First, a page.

filter["filters"].append(filter1)

machines = obj.get_machines(maxpagesize=1, filter = filter_dict)

for i in machines:
    print(i["name"])

hvconnectionobj.hv_disconnect()

And it shows this in python:

Updates to the VMware Horizon Python Module

I have just pushed some changes to the Horizon Python module. With these changes I am more complying with the Python coding standards by initiating an object before being able to use the functions inside a class. Also I added a bunch of the api calls available in the monitor parts.

To connect you now start like this:

import requests, getpass
import vmware_horizon

requests.packages.urllib3.disable_warnings()
url = input("URL\n")
username = input("Username\n")
domain = input("Domain\n")
pw = getpass.getpass()

hvconnectionobj = vmware_horizon.Connection(username = username,domain = domain,password = pw,url = url)
hvconnectionobj.hv_connect()

so technically you first initiate a Connection class object and than you use the hv_connect function inside that class after which the access token is stored inside the object itself.

Now to use the monitors for example you create an object for this.

monitor = vmware_horizon.Monitor(url=hvconnectionobj.url, access_token=hvconnectionobj.access_token)

To see what functions are available you can combine print with dir.

print(dir(monitor))

and the full list, the ones with (id) require an id:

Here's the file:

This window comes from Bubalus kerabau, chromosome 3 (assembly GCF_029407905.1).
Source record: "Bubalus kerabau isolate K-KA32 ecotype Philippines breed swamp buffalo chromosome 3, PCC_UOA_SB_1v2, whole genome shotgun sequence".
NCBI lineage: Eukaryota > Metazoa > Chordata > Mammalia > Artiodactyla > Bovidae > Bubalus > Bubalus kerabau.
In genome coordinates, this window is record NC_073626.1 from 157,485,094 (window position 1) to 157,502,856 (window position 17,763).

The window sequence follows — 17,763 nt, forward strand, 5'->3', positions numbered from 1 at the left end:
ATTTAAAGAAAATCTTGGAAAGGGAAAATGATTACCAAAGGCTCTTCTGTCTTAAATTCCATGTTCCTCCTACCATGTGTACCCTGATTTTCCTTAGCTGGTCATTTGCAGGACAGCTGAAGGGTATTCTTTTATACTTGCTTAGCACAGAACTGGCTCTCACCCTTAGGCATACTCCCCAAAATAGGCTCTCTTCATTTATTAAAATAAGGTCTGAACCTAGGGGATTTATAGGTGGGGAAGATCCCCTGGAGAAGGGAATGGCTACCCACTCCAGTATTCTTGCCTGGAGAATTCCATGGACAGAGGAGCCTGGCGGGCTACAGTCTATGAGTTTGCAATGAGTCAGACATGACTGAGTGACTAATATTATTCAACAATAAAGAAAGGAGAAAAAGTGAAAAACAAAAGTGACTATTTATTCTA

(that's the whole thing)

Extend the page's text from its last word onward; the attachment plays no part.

• ad_domain
  • connection_servers
  • connection_server(id)
  • event_database
  • farms
  • farm(id)
  • gateways
  • gateway(id)
  • rds_servers
  • rds_server(id)
  • saml_authenticators
  • saml_authenticator(id)
  • view_composers
  • view_composer(vcId)
  • virtual_centers
  • virtual_center(id)
  • remote_pods
  • remote_pod(id)
  • true_sso

As you can see I had to work with underscores instead of hyphens as python doesn’t like those in the names of functions

As said some of these might require an id but connection_servers works without one for example
print(monitor.connection_servers())

Todo: Error handling for wrong passwords, documentation

Using the Horizon REST API’s with Python

As you probably have seen from my tweets the last three weeks I have been doing the 100DaysOfCode challenge specifically for Python. Today I was actually a bit bored with the task we got (sorry, I hate creating games) so I decided on checking if I was actually able to consume the Horizon api’s from Python. This was something entirely new for me so it was a boatload of trial & error until I got it working with this script:

import requests,json, getpass

requests.packages.urllib3.disable_warnings()

pw = getpass.getpass()
domain = input("Domain")
username = input("Username")
url = input("URL")



headers = {
    'accept': '*/*',
    'Content-Type': 'application/json',
}

data = {"domain": domain, "password": pw, "username": username}
json_data = json.dumps(data)